Whilst the UK’s on-recess politicians bask in the bank holiday sunshine, there is plenty of note going on elsewhere- namely Turkey’s election result that sees divisive President Recep Tayyip Erdoğan re-elected for another five years in office.
This will be Erdoğan’s ELEVENTH straight election victory- he has previously been elected the Mayor of Istanbul & as the now-dissolved role of Prime minister, before becoming President in 2014. Such a record surely puts him in election GOAT territory, so what’s his secret?
The now 69 year-old has varied his approach in the three decades he has been around the top of Turkish politics, adopting a more worryingly authoritarian approach as time has gone on. This most recent victory has been his toughest yet, as his opposition was made up of a number of Turkey’s smaller parties, in an effort to bring an end to the populist leaders’ lengthy time at the top.
21 year-old student Cem Gurbuz has dual Turkish heritage and for him, Erdoğan has been around in Turkish politics for as long as he can remember:
“My immediate feelings about the result are not brilliant, to be honest. I don’t think you can have anyone in power for as long as he has been in power.”
“I’ve got family there and I go quite a lot- the biggest thing that we see is that the power of the economy relative to others economies is just declining largely. When I was a kid, 1 pound was equal to 2,4,6 Lira, and now it’s over 20, and it’s getting worse for my family to afford living there.”
“There’s a lot of support outside for him outside of Turkey. The people I know in England, they support Erdoğan more than inside Turkey, I don’t know anyone from inside Turkey that does support him, none of my family do.”
Cem voted in the election from afar in England, where there are only two place for Turkish nationals to vote- London and Manchester. As for Erdoğan’s consistency, the President doesn’t have him convinced:
“I couldn’t tell you what makes him so electable, I can’t see it. Its like asking what makes Boris Johnson electable.”
“He doesn’t explain things. I see what they say about the economy and it doesn’t make sense. I remember my lecturers teaching us about inflation rates and interest rates, and the traditional way that everyone does it in the world, and then they told us what the Turkish economic ministers were doing- the complete opposite.”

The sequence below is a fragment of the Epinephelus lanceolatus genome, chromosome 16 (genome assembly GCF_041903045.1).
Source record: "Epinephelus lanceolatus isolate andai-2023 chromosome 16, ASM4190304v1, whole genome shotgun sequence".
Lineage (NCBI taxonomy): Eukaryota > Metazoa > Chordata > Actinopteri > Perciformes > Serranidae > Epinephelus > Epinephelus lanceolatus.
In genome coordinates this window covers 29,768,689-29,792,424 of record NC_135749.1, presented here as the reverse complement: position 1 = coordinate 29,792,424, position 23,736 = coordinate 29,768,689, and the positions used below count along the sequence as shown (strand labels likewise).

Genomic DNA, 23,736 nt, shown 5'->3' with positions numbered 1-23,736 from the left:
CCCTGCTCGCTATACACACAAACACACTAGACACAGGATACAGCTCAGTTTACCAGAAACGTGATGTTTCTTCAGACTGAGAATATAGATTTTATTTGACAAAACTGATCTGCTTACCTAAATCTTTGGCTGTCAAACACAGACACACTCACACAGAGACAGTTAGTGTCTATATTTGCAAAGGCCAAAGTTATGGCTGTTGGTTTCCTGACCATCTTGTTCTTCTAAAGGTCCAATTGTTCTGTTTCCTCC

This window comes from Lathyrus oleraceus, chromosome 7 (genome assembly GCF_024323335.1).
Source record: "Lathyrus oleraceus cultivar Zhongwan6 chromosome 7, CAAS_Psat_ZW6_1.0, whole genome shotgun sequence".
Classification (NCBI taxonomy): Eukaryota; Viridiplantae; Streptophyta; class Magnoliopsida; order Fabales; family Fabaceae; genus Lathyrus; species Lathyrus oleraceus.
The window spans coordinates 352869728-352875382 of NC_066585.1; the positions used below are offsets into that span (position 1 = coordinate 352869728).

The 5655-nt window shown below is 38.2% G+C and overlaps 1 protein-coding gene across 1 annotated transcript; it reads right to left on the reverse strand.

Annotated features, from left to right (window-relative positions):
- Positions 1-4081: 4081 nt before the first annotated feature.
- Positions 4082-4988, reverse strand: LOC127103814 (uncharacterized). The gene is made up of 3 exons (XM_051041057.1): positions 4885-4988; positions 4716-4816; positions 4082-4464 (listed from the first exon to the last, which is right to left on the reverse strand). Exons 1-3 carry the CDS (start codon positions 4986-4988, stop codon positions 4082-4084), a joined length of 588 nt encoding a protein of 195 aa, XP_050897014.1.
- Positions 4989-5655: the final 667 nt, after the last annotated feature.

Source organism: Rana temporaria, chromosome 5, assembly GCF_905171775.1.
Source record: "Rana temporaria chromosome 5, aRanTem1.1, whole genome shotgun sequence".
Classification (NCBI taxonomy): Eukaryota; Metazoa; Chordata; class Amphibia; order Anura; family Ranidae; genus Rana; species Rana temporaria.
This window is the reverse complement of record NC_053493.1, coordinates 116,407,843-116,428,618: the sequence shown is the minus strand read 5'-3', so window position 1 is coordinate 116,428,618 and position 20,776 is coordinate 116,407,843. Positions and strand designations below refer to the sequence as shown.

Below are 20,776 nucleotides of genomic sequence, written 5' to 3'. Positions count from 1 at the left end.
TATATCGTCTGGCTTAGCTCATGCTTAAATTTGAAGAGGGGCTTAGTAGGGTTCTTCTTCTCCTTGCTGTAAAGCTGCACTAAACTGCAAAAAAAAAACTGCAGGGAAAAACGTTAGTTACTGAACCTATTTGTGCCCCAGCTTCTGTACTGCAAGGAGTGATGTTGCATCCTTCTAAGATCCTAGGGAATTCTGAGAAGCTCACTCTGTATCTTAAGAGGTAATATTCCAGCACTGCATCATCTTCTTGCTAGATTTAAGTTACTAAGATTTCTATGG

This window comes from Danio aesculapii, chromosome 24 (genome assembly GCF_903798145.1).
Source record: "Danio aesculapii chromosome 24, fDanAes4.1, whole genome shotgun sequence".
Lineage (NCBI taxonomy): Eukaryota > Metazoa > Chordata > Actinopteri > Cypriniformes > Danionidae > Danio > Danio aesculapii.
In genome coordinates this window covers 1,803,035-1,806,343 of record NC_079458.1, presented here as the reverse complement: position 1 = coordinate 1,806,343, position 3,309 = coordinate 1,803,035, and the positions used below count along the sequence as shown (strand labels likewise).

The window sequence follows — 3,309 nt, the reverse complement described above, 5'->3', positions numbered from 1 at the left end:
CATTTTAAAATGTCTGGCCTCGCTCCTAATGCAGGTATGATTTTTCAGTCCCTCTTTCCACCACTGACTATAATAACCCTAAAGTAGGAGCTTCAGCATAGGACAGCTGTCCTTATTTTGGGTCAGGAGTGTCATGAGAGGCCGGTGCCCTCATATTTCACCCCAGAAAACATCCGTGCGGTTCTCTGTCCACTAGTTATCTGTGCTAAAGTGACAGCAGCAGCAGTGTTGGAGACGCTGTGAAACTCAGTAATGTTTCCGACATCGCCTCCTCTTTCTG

“They explain these things in terms that don’t really make any sense, and that’s probably what people find electable about him, he just says everything’s going to be okay, I guess he says what people want to hear. But when it comes to delivering it, when it comes responding to the earthquake, when it comes to actually controlling the economy, it doesn’t really happen.”
Erdoğan’s time in power has never been dull- he was arrested in 1997 after a poem he read risked inciting religious violence, to which he responded by dropping a number 1 poetry album which sold over a million copies. In a truly Orwellian action, he promised he would donate all of the album’s proceeds to the families of ‘criminals of thought’, meaning anyone who expresses ‘politically unacceptable thoughts’.
The perennial president and many of his supporters see this result as a victory over the ‘Western media’. As an esteemed UK media outlet ourselves, I guess Punching Up has to hold this L?
In one of Erdoğan’s many victory speeches, he reiterated one of his more regressive buzz lines, saying that “LGBT cannot infiltrate among us. The family is sacred.” You forgot the Q+ Recep.
Of course, these kinds of statements only harm the ongoing fight for LGBTQ+ rights around the world, and as one of the most recognisable figures, particularly in the middle eastern world, it is worrying to see he is fearful that LGBTQ+ people are ‘infiltrating’ his country like some kind of sequined secret service.
Erdoğan remains buddies with Vladimir Putin whilst also being part of NATO, a powerful position which has the likes of Biden and Sunak sweating. Whether he sways towards a Russian alliance or relieves some of the tension in his NATO relationship in his newest tenure will be a significant story in world politics in the coming years, but for now Turkey’s ever present leader keeps on singing.
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